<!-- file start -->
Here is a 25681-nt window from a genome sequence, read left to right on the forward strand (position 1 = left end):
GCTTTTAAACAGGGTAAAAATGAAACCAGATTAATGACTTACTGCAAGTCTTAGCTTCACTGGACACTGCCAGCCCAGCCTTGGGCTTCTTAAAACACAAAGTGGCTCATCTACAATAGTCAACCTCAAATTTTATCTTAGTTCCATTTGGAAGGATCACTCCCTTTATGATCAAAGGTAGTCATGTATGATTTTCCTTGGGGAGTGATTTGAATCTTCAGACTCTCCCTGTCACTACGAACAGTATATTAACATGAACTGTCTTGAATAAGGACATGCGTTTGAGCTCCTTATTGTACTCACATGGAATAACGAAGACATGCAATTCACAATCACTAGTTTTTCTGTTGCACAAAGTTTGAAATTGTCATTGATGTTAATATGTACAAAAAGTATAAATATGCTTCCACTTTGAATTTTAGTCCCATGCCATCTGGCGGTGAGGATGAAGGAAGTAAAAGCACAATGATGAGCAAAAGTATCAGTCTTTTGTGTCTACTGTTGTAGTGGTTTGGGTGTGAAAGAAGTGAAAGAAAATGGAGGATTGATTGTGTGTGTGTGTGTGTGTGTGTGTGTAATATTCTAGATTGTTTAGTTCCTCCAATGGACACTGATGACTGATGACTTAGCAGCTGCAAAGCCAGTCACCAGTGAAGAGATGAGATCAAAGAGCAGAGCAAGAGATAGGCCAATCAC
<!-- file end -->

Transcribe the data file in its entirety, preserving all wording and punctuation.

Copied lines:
Here is a 25681-nt window from a genome sequence, read left to right on the forward strand (position 1 = left end):
GCTTTTAAACAGGGTAAAAATGAAACCAGATTAATGACTTACTGCAAGTCTTAGCTTCACTGGACACTGCCAGCCCAGCCTTGGGCTTCTTAAAACACAAAGTGGCTCATCTACAATAGTCAACCTCAAATTTTATCTTAGTTCCATTTGGAAGGATCACTCCCTTTATGATCAAAGGTAGTCATGTATGATTTTCCTTGGGGAGTGATTTGAATCTTCAGACTCTCCCTGTCACTACGAACAGTATATTAACATGAACTGTCTTGAATAAGGACATGCGTTTGAGCTCCTTATTGTACTCACATGGAATAACGAAGACATGCAATTCACAATCACTAGTTTTTCTGTTGCACAAAGTTTGAAATTGTCATTGATGTTAATATGTACAAAAAGTATAAATATGCTTCCACTTTGAATTTTAGTCCCATGCCATCTGGCGGTGAGGATGAAGGAAGTAAAAGCACAATGATGAGCAAAAGTATCAGTCTTTTGTGTCTACTGTTGTAGTGGTTTGGGTGTGAAAGAAGTGAAAGAAAATGGAGGATTGATTGTGTGTGTGTGTGTGTGTGTGTGTGTAATATTCTAGATTGTTTAGTTCCTCCAATGGACACTGATGACTGATGACTTAGCAGCTGCAAAGCCAGTCACCAGTGAAGAGATGAGATCAAAGAGCAGAGCAAGAGATAGGCCAATCAC